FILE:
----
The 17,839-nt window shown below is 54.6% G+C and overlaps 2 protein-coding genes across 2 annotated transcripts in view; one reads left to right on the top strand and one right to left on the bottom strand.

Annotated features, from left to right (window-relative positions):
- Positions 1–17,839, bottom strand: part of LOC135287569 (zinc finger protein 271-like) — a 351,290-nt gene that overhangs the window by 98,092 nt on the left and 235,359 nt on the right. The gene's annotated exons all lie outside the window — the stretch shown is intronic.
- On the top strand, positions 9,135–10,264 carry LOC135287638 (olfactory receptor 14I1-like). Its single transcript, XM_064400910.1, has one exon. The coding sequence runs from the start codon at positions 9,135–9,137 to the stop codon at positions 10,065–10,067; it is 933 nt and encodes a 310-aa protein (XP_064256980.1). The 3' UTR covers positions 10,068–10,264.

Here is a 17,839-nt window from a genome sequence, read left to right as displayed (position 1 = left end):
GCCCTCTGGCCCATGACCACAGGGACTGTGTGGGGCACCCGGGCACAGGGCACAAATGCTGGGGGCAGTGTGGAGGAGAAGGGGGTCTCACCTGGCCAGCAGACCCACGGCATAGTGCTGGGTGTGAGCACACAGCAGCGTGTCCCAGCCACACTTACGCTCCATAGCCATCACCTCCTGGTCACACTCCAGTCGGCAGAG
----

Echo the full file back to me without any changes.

The 17,839-nt window shown below is 54.6% G+C and overlaps 2 protein-coding genes across 2 annotated transcripts in view; one reads left to right on the top strand and one right to left on the bottom strand.

Annotated features, from left to right (window-relative positions):
- Positions 1–17,839, bottom strand: part of LOC135287569 (zinc finger protein 271-like) — a 351,290-nt gene that overhangs the window by 98,092 nt on the left and 235,359 nt on the right. The gene's annotated exons all lie outside the window — the stretch shown is intronic.
- On the top strand, positions 9,135–10,264 carry LOC135287638 (olfactory receptor 14I1-like). Its single transcript, XM_064400910.1, has one exon. The coding sequence runs from the start codon at positions 9,135–9,137 to the stop codon at positions 10,065–10,067; it is 933 nt and encodes a 310-aa protein (XP_064256980.1). The 3' UTR covers positions 10,068–10,264.

Here is a 17,839-nt window from a genome sequence, read left to right as displayed (position 1 = left end):
GCCCTCTGGCCCATGACCACAGGGACTGTGTGGGGCACCCGGGCACAGGGCACAAATGCTGGGGGCAGTGTGGAGGAGAAGGGGGTCTCACCTGGCCAGCAGACCCACGGCATAGTGCTGGGTGTGAGCACACAGCAGCGTGTCCCAGCCACACTTACGCTCCATAGCCATCACCTCCTGGTCACACTCCAGTCGGCAGAG